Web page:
EU citizens may have been wrongfully charged for NHS treatment, IMA finds

As part of its monitoring work, the IMA became aware that some health bodies within the UK may have been charging applicants who were later unsuccessful to the EUSS for treatment received during the period in which their application was being determined.

The IMA considers that this is incompatible with the Withdrawal and Separation Agreements which provide for rights which apply to EU and EEA EFTA citizens and their family members during the period in which their application to the scheme is being determined.

The IMA is currently working with the UK and devolved governments to establish whether patients have been incorrectly charged, how many people may have been affected and how they will be reimbursed. The IMA will also meet regularly with representatives from relevant departments to monitor the progress of this work.

As a result of the IMA’s work so far, the following progress has been made:

Pam Everett, IMA Director of Operational Delivery said:

 “The IMA has an important function to monitor how UK public bodies are protecting the rights of EU and EEA EFTA citizens and their family members and to promote the effective application of their rights.

“In this case, we have identified an issue that has the potential to affect many citizens and we are engaging with the relevant authorities to rectify it. We appreciate that it will take some time to gather information on the size and scale of the potential problem due to the localised nature of NHS bodies, so we are working closely with the relevant authorities to ensure that anyone who has been wrongfully charged will be reimbursed.”

Citizens’ rights body has recommended changes to health insurance card process

The Independent Monitoring Authority for the Citizens’ Rights Agreements (IMA) has the right to take action when it thinks that there are systemic issues which are affecting how the rights of EU citizens are being upheld by public bodies.

Following Brexit, citizens from the 27 EU countries and the EEA EFTA countries of Iceland, Liechtenstein and Norway living in the UK have to apply for UK-issued European Health Insurance Cards (EHIC) to ensure they have valid health insurance when they travel in the EU.

Earlier this year the number of people applying for the new UK EHICs appears to have overwhelmed the system with significant backlogs potentially resulting in difficulties for these citizens in accessing healthcare.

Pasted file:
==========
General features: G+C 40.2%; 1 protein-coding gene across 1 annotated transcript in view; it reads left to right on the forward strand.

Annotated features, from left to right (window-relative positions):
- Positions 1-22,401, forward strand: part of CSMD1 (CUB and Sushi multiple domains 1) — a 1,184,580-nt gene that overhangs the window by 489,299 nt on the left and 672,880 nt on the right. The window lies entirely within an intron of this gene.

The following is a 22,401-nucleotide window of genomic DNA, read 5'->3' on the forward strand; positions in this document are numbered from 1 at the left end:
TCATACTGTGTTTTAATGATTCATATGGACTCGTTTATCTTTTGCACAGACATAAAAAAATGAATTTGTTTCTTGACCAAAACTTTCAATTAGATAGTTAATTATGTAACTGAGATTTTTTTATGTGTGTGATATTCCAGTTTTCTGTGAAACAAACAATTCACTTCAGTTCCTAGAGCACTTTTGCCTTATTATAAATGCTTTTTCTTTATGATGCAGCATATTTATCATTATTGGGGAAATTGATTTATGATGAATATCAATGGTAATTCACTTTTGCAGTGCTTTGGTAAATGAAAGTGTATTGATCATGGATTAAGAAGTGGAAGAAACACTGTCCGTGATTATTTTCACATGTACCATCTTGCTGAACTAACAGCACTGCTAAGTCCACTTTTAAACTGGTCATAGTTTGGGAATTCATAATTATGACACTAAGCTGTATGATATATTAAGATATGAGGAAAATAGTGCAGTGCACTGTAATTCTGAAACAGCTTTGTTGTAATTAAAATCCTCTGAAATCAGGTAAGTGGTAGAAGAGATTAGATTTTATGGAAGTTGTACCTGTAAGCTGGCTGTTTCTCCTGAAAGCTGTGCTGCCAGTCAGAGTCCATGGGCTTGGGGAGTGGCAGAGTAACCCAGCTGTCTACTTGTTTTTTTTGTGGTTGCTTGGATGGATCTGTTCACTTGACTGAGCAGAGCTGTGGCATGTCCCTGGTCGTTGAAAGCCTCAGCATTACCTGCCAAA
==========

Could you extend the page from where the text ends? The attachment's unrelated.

Citizens also reported that communication about the delay was reactive and mostly via social media leaving many uncertain about what was happening with their application.

The IMA wrote to both the Department for Health and Social Care (DHSC) and the NHS Business Services Authority (NHSBSA) about our concerns that citizens were experiencing difficulty in being able to obtain a health insurance card which could lead to issues for them if left the UK and then travelled to the EU and needed medical care.

As a result of our correspondence, DHSC and NHSBSA have agreed to implement a number of changes, the majority of which have now been completed.

These were to:

  • Add information about processing delays to the website to help manage expectations until the backlog is reduced.
  • Strengthen information about what to do whilst waiting for your EHIC including applying for a Provisional Replacement Certificate (PRC), if eligible, on the website.
  • Continue to issue proactive statements on social media sites should delays occur.
  • Add a message to the automated telephone system used for telephone applications to advise about the delays.

The NHSBSA has also advised of its plan to deal with the backlog of applications.

Chief Executive of the IMA, Dr Kathryn Chamberlain said:

“This is an important milestone for the IMA and one that I hope will make a real difference to the lives of EU citizens living in the UK. We are clear public bodies should be protecting the rights of citizens and where we see problems we will not hesitate to act.

“I am pleased that the DHSC and NHSBSA were responsive to our recommendations and note that the majority of changes have already been put in place. Where possible we will always try to work with public bodies to make changes needed as this will be the quickest way of making a difference to people’s lives.”

The IMA has informed those who made a complaint of this early case resolution of the outcomes and will continue to monitor the new UK EHIC application process for the next six months and provide a further update at that time.